Population loss continues


Population loss continues to be the number 1 problem for Warren and Trumbull County. Probably about half the county loss came from Warren. The following article is reprinted from the April 1, 2018 edition of the Tribune, with their permission.

Exodus continues

Trumbull and Mahoning counties see sustained population decline

Tribune Chronicle / Paris Chrisopoulos

Trumbull County has seen a population decline of nearly 10,000 people since 2010, according to data released by the U.S. Census Bureau.

Between April 2010 and July 2017, the county population dropped from 210,312 to 200,380 — a loss of 9,932 people.

Trumbull County is one of 60 of Ohio’s 88 counties — including Mahoning County — that saw population declines in that period. Mahoning County lost 9,027 people, the data states.

The most recent numbers released by the U.S. Census Bureau deal with county population statistics and do not break down the numbers by individual community. The data also doesn’t address reasons for population changes.

Trumbull County Commissioner Mauro Cantalamessa said the face of the Mahoning Valley has been changing for quite some time because of the loss of industry. There is no easy solution or quick fix, Cantalamessa said.

“We are trying in the process to redefine ourselves as an area and move away from that Rust Belt mentality and into a more technical jobs focus,” Cantalamessa said.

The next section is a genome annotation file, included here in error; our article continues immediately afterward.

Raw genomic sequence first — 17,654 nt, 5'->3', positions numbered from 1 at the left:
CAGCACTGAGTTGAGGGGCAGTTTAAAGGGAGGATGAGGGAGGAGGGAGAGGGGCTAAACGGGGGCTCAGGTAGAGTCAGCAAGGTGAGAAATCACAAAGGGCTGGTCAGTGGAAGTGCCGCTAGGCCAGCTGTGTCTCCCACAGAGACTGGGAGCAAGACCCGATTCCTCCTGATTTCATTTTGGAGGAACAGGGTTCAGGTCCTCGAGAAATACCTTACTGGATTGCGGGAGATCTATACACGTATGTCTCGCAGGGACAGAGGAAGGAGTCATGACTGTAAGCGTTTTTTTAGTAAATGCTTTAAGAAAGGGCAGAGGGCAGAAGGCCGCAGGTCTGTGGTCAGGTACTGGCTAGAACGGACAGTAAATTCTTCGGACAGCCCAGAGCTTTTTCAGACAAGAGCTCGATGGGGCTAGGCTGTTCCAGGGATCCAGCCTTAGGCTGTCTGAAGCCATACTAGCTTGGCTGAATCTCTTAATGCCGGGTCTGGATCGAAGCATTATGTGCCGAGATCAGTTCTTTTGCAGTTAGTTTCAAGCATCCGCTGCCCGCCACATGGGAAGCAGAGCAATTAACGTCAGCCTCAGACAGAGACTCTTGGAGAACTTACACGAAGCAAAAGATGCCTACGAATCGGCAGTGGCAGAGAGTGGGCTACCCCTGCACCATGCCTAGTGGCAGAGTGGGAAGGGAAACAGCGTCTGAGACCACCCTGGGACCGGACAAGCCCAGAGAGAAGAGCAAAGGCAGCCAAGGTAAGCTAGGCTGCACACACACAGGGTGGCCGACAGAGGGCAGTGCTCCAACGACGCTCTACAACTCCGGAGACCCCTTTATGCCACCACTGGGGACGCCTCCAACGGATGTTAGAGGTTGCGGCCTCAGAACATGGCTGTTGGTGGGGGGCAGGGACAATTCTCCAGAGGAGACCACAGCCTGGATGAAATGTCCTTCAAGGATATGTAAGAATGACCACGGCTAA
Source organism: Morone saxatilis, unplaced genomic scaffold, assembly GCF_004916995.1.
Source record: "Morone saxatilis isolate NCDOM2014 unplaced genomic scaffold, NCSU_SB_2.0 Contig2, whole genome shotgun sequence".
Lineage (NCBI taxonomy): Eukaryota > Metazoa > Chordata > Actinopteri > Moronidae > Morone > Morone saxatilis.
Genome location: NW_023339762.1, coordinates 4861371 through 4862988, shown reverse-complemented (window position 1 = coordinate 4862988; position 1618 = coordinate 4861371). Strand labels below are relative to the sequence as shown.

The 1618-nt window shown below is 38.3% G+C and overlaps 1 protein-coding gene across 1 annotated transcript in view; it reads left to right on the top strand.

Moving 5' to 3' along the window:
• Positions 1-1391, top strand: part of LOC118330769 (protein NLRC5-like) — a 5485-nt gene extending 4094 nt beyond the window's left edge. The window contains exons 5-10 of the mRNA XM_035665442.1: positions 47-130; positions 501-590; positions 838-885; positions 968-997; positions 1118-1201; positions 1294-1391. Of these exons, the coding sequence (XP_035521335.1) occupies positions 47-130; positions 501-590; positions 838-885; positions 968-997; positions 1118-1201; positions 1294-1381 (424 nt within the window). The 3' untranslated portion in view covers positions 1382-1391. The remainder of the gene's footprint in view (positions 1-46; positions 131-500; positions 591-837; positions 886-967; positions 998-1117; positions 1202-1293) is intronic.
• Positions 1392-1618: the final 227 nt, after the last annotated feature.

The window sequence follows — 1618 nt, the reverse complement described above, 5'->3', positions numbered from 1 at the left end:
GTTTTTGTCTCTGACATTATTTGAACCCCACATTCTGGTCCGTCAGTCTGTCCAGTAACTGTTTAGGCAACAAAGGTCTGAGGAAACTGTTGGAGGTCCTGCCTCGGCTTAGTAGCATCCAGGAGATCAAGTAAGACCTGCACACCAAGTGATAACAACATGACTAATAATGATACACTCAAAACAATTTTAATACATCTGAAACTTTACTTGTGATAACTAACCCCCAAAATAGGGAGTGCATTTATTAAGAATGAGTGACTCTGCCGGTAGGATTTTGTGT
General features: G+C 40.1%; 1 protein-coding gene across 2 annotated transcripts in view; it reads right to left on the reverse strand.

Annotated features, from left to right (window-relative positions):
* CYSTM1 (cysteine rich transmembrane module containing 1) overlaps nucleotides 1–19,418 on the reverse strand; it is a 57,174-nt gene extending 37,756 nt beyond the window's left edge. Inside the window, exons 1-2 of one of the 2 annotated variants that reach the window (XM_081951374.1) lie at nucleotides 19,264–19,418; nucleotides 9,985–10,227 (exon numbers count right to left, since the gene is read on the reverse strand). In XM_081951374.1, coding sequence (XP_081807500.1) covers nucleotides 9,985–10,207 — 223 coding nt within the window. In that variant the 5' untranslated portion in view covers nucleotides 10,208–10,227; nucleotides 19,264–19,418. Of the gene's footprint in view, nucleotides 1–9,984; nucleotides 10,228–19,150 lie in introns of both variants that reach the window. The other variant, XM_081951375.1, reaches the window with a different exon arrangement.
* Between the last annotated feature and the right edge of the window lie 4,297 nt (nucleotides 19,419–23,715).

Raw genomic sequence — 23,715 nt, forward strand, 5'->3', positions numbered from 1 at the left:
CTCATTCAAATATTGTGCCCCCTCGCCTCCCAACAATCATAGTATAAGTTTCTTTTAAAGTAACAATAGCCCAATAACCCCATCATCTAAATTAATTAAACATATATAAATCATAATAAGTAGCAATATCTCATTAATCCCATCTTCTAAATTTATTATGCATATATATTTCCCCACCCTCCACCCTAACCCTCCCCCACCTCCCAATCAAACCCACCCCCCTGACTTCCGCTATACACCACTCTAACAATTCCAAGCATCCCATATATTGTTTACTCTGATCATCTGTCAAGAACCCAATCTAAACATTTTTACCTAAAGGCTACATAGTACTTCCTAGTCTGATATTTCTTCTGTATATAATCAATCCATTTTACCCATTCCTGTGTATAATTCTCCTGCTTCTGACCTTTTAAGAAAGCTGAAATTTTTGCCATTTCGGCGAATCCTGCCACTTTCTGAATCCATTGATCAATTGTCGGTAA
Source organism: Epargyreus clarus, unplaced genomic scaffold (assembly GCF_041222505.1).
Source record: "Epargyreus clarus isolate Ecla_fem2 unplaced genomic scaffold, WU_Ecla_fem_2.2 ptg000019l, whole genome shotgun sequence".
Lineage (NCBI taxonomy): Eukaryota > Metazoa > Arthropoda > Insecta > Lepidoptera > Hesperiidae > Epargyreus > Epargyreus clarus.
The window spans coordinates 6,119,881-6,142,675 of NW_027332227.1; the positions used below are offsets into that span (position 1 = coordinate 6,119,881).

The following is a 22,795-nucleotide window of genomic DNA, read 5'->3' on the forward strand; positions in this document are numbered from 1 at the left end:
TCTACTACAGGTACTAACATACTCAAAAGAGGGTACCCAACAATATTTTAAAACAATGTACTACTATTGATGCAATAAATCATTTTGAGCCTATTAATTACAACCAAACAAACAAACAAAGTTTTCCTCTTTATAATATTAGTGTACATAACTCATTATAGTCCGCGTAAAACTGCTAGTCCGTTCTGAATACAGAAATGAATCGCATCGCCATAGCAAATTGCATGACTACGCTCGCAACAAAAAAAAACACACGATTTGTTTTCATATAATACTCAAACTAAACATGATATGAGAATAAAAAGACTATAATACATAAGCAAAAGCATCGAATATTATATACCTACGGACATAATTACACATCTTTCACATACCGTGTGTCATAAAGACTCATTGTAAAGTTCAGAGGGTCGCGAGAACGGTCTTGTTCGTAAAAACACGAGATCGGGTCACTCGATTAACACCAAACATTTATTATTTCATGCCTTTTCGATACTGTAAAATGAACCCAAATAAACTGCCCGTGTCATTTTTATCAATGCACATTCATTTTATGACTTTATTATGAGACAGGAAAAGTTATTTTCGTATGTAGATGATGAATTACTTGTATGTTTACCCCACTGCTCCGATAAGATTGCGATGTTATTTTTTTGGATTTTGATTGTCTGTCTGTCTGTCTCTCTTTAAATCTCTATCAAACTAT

However, Trumbull County may be experiencing “brain drain” like much of the rest of the state, with young people going to college and not returning to the area, Cantalamessa said. The solution to keeping grads in the area is to provide good jobs with good pay, he said.

“We need to make sure we’re providing an environment that’s conducive to (college graduates) staying,” he said. “We have to provide the infrastructure and the environment for those jobs to flourish. That’s our job.”

Other factors also play into it, Kim Calvert, vice president of marketing and events for the Youngstown Warren Regional Chamber, said.

“We attribute the continuing decline in population to the fact that we do have an aging population, and the death rate is higher than the birth rate,” Calvert said. “But outmigration is playing a role, too.”

From 2010 to 2017 there were 8,616 more deaths than births, with 44,683 people dying in Trumbull and Mahoning Counties in that time compared to 36,067 births, according to data from the Ohio Department of Health.

Posted Monday, April 2nd, 2018 under Economic development.

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